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Type.Is is a Power Query M function that checks if a value of type1 is always compatible with type2. The function returns a boolean indicating the compatibility between the two types.

Compatible with: Power BI Service Power BI Desktop Excel Microsoft 365


   type1 as type,
   type2 as type,
) as logical


The Type.Is functionevaluates the compatibility between two data types. It takes two types as input: the first is the type to check, and the second is a type against which compatibility is assessed. It returns a boolean value indicating whether the first type is compatible with the second.


Let’s see some examples of how you can use the Type.Is function.

Assessing Text and Nullable Text Compatibility

To find out if a value of type text is compatible with the type nullable text you can use the following expression:

// Output: true 
// Explanation: A text type is inherently compatible with a nullable text type.

Type.Is( type text, type nullable text )

However, you will find that the reverse is not true. The type nullable text is not compatible with type text. The reason for this is that type nullable text value, accepts both text and null values, whereas type text only accept text values. The following expression therefore returns false:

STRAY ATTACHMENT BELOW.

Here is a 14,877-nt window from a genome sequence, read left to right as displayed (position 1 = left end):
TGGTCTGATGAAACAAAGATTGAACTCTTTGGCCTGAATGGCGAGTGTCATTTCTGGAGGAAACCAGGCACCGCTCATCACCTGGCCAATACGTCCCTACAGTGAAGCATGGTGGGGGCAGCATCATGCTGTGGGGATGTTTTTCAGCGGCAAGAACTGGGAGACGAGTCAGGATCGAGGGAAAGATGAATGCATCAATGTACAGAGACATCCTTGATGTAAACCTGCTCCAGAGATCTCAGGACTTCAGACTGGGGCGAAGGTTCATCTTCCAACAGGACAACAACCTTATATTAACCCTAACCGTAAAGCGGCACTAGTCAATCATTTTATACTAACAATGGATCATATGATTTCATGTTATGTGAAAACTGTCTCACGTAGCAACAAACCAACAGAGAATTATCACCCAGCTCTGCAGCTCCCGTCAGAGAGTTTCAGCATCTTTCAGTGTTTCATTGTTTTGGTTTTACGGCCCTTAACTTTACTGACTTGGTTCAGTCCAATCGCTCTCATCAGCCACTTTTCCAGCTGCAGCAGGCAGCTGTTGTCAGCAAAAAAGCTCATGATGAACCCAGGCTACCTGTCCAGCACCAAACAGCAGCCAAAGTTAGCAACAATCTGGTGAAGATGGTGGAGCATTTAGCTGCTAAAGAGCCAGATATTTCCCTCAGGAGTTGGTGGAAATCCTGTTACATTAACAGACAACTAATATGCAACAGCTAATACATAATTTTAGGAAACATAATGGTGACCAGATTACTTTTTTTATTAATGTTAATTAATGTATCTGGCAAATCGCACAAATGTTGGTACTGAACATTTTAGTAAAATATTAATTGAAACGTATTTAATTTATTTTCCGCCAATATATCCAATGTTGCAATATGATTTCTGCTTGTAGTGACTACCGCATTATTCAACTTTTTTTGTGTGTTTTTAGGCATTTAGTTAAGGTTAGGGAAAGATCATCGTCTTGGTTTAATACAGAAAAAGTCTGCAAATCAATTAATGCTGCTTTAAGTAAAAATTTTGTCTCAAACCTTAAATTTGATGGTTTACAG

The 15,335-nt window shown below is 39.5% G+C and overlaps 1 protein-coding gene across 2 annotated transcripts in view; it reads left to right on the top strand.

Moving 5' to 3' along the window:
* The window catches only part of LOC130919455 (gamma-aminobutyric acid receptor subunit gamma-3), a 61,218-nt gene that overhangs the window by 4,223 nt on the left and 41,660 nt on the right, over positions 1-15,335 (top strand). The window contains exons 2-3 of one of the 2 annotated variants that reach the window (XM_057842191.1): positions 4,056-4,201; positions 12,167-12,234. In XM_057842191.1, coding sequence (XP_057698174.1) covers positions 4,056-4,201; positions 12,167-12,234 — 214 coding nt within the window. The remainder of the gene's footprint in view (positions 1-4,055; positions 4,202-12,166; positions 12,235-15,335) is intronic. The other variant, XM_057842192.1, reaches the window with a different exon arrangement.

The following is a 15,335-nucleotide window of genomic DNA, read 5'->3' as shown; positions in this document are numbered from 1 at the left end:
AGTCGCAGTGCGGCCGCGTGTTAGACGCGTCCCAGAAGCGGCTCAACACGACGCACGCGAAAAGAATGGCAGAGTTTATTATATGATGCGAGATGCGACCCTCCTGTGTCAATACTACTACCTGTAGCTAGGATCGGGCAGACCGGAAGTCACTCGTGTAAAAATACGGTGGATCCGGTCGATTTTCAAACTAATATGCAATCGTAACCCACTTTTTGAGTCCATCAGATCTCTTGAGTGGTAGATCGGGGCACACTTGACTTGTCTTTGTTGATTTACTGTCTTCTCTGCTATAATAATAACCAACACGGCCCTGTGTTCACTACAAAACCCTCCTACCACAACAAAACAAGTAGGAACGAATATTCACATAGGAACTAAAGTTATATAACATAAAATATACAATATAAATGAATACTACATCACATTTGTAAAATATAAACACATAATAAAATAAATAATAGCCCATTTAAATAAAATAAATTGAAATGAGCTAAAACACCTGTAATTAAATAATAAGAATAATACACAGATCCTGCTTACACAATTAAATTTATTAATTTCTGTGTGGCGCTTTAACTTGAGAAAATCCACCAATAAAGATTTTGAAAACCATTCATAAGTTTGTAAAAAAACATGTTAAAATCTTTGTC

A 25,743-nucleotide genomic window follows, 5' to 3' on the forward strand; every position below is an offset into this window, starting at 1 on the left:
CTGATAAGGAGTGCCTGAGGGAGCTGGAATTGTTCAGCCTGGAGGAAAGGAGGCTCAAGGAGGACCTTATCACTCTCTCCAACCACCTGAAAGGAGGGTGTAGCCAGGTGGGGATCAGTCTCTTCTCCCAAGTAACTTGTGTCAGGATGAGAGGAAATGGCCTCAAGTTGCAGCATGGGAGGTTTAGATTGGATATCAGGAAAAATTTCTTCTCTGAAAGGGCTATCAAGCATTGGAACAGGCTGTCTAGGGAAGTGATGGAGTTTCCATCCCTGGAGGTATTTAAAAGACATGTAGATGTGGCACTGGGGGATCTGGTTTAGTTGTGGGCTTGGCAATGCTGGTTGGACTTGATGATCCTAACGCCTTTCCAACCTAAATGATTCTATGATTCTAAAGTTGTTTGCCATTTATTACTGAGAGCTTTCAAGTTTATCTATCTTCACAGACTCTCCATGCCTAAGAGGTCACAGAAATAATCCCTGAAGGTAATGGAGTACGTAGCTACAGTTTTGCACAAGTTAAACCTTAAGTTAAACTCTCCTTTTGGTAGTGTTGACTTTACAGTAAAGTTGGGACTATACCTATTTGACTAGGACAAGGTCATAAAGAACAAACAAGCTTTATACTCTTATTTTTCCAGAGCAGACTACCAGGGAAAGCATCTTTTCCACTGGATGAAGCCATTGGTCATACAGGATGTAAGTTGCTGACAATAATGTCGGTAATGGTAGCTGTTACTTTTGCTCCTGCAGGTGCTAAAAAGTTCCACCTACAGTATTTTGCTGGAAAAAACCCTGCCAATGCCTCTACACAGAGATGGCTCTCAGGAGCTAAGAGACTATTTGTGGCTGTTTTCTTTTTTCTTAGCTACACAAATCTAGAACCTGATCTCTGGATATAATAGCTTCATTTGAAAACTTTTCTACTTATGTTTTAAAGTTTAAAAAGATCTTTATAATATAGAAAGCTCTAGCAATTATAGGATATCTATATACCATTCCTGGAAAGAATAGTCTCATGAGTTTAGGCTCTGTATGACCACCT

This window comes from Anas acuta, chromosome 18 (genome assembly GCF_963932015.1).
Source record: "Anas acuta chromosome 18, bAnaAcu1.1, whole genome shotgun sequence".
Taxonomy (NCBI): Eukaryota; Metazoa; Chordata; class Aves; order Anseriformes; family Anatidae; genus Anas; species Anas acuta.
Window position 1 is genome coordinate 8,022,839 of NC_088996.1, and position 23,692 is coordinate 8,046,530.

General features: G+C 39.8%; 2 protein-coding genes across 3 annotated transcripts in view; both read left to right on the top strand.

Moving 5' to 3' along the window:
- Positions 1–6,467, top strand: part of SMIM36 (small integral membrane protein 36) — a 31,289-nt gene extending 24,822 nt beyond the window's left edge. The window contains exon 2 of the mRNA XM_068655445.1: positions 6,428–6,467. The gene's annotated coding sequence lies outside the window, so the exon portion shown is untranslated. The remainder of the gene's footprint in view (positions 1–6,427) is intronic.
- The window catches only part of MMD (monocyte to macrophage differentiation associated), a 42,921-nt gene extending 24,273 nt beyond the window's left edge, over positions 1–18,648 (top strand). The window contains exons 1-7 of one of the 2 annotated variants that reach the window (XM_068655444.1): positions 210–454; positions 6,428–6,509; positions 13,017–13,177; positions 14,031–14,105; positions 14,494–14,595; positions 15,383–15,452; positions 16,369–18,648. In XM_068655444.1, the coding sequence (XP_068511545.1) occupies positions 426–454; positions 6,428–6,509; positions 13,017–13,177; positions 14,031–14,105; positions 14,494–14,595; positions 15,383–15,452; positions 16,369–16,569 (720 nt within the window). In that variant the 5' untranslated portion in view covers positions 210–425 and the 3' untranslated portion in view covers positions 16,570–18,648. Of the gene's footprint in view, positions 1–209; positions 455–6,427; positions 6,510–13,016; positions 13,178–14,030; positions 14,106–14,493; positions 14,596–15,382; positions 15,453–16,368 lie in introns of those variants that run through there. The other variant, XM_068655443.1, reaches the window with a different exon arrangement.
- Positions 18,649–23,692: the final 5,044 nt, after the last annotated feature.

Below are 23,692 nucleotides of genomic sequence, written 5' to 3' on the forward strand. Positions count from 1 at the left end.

// Output: false
// Reason: Nullable text type's flexibility for null values isn't supported by the text type.

Type.Is( type nullable text, type text )

Comparing Record and Table Types

An intriguing comparison involves checking if a record type aligns with a table type:

// Output: false 
// Reason: Despite both being complex types, a record and a table type are inherently different.

Type.Is( type record, type table ) 

Custom Type Compatibility Checks

You can also perform tests with custom types. For example, you can test whether a custom record type is compatible with the type record.

// Returns true 
// Reason: A custom record type still adheres to the general structure of a record.

  MyRecordType = type [Name = text, Age = number],
  testTypes = Type.Is(MyRecordType, type record)

The reverse however isn’t true. A value of type record does not always conform to the custom type we defined. Because of that, reversing the order of the Type.Is parameter returns false:

// Returns false - a custom record type conforms to type record
// Reason: The record type does not always conform to the  structure of the custom record type.

  MyRecordType = type [Name = text, Age = number],
  testTypes = Type.Is( type record, MyRecordType )

Contribute » | Contributors: Rick de Groot
Microsoft documentation: https://learn.microsoft.com/en-us/powerquery-m/type-is